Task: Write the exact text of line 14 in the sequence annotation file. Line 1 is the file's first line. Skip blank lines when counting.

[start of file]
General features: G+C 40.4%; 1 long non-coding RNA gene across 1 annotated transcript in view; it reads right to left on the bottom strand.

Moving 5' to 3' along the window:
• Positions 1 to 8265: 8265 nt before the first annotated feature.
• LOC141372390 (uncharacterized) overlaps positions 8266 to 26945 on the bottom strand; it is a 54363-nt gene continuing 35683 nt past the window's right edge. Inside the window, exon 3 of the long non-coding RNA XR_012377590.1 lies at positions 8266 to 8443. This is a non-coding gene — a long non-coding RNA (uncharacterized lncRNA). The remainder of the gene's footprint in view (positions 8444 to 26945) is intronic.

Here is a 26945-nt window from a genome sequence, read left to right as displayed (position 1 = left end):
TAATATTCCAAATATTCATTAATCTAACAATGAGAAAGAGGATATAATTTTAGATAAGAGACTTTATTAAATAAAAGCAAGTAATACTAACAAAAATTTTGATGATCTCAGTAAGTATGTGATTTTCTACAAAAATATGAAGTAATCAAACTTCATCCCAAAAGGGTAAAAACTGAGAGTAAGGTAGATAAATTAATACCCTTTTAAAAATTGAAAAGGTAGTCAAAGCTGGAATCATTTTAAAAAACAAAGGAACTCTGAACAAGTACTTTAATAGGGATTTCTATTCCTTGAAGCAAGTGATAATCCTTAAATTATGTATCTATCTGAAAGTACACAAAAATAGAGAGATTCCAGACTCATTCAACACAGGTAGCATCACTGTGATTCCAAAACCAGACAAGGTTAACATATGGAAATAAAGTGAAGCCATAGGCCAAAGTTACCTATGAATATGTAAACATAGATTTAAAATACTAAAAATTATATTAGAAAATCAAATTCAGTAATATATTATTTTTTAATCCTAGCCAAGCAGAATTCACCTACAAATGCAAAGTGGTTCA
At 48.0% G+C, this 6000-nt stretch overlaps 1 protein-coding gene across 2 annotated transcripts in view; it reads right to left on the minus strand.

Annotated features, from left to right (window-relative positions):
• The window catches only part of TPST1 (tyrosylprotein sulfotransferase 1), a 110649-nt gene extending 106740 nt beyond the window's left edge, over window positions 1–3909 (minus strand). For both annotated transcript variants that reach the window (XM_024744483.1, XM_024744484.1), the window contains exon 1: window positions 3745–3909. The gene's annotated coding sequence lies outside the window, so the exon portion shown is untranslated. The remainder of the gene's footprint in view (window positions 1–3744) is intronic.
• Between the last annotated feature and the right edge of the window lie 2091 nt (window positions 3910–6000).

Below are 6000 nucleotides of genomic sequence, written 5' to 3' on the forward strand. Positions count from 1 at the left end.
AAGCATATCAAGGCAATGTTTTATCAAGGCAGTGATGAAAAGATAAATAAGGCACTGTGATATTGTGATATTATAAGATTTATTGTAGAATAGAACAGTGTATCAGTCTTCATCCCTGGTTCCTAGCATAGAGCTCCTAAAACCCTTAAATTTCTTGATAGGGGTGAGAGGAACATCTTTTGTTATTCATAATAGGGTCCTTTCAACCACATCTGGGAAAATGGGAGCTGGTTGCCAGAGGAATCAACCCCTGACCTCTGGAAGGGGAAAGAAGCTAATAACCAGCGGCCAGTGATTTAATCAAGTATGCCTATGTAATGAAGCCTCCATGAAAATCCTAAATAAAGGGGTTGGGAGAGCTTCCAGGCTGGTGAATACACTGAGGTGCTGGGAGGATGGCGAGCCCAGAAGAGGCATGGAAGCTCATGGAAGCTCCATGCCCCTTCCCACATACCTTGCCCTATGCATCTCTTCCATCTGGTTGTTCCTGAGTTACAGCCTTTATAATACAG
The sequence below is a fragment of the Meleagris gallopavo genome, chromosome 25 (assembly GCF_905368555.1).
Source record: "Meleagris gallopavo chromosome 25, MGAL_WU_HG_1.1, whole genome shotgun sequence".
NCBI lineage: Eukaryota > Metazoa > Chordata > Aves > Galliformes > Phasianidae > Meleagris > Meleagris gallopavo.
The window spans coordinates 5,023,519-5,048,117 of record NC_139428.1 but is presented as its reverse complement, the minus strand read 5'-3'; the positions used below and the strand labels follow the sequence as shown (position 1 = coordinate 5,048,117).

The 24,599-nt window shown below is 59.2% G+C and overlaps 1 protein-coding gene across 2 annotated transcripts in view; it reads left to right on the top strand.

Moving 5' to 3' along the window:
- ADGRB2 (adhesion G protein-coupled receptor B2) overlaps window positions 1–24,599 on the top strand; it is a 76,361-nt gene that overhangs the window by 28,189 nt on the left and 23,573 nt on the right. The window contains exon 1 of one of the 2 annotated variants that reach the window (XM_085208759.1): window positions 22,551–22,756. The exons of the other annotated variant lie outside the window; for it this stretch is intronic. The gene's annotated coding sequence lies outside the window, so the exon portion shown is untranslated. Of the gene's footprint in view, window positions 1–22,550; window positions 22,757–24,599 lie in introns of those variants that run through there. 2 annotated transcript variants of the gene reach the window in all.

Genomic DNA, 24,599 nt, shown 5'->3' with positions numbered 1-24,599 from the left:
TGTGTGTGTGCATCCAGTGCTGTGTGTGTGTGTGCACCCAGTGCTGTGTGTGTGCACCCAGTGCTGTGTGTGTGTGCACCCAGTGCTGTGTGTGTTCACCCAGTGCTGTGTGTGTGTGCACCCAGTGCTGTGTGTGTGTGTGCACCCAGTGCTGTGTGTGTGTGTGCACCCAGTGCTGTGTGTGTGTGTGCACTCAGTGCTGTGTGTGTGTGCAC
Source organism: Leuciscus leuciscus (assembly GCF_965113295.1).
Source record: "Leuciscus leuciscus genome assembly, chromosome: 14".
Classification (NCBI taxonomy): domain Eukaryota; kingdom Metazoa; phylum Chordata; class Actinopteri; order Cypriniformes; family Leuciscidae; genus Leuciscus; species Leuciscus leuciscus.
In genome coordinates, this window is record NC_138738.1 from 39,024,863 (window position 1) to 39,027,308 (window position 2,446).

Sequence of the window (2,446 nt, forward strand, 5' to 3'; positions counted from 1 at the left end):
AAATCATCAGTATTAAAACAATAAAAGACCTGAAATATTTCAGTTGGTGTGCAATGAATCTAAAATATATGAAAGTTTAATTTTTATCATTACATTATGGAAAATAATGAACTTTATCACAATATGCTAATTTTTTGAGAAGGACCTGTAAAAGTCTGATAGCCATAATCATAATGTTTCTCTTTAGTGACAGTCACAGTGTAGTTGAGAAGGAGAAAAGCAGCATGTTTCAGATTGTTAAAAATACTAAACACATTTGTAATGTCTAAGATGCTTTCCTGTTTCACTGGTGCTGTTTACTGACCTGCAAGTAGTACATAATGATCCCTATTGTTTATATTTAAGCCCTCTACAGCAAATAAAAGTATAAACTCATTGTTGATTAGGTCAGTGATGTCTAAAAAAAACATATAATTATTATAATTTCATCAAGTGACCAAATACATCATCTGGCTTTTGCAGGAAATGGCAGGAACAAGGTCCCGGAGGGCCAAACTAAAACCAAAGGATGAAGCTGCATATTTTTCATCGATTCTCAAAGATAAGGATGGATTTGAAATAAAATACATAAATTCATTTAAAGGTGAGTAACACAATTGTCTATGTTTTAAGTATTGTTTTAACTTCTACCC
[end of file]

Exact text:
Source record: "Meleagris gallopavo chromosome 25, MGAL_WU_HG_1.1, whole genome shotgun sequence".